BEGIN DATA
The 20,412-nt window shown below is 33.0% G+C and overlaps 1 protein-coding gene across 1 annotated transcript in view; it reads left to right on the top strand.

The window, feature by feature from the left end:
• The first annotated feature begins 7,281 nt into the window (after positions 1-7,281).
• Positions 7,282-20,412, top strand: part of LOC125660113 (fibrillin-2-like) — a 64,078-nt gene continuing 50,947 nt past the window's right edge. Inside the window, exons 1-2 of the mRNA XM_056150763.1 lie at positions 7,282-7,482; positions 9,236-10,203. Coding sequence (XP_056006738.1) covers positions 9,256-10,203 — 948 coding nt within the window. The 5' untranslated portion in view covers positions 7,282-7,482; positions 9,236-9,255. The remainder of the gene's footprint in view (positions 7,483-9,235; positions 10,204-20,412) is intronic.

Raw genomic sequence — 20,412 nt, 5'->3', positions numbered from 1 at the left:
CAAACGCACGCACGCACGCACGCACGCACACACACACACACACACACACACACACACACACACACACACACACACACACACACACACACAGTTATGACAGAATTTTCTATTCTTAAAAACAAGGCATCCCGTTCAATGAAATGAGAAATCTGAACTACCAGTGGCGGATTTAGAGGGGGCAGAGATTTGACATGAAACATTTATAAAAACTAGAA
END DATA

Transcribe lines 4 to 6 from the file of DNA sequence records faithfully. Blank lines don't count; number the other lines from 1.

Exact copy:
• Positions 7,282-20,412, top strand: part of LOC125660113 (fibrillin-2-like) — a 64,078-nt gene continuing 50,947 nt past the window's right edge. Inside the window, exons 1-2 of the mRNA XM_056150763.1 lie at positions 7,282-7,482; positions 9,236-10,203. Coding sequence (XP_056006738.1) covers positions 9,256-10,203 — 948 coding nt within the window. The 5' untranslated portion in view covers positions 7,282-7,482; positions 9,236-9,255. The remainder of the gene's footprint in view (positions 7,483-9,235; positions 10,204-20,412) is intronic.

Raw genomic sequence — 20,412 nt, 5'->3', positions numbered from 1 at the left:
CAAACGCACGCACGCACGCACGCACGCACACACACACACACACACACACACACACACACACACACACACACACACACACACACACACACAGTTATGACAGAATTTTCTATTCTTAAAAACAAGGCATCCCGTTCAATGAAATGAGAAATCTGAACTACCAGTGGCGGATTTAGAGGGGGCAGAGATTTGACATGAAACATTTATAAAAACTAGAA